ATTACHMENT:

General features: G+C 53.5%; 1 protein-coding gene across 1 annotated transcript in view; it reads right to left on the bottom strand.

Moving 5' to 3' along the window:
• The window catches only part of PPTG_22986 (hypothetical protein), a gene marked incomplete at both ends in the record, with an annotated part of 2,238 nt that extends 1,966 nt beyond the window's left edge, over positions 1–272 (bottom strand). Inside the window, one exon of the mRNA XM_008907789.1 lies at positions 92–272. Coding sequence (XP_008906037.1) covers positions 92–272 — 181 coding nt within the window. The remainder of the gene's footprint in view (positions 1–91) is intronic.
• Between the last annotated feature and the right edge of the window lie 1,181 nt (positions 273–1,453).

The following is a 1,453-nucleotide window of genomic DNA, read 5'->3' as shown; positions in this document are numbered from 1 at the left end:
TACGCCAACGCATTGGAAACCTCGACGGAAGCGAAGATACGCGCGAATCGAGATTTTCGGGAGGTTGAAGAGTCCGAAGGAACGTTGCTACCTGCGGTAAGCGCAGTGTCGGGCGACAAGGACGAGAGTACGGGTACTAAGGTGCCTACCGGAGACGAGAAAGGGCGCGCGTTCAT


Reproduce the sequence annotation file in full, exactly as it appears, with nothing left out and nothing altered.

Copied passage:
General features: G+C 53.5%; 1 protein-coding gene across 1 annotated transcript in view; it reads right to left on the bottom strand.

Moving 5' to 3' along the window:
• The window catches only part of PPTG_22986 (hypothetical protein), a gene marked incomplete at both ends in the record, with an annotated part of 2,238 nt that extends 1,966 nt beyond the window's left edge, over positions 1–272 (bottom strand). Inside the window, one exon of the mRNA XM_008907789.1 lies at positions 92–272. Coding sequence (XP_008906037.1) covers positions 92–272 — 181 coding nt within the window. The remainder of the gene's footprint in view (positions 1–91) is intronic.
• Between the last annotated feature and the right edge of the window lie 1,181 nt (positions 273–1,453).

The following is a 1,453-nucleotide window of genomic DNA, read 5'->3' as shown; positions in this document are numbered from 1 at the left end:
TACGCCAACGCATTGGAAACCTCGACGGAAGCGAAGATACGCGCGAATCGAGATTTTCGGGAGGTTGAAGAGTCCGAAGGAACGTTGCTACCTGCGGTAAGCGCAGTGTCGGGCGACAAGGACGAGAGTACGGGTACTAAGGTGCCTACCGGAGACGAGAAAGGGCGCGCGTTCAT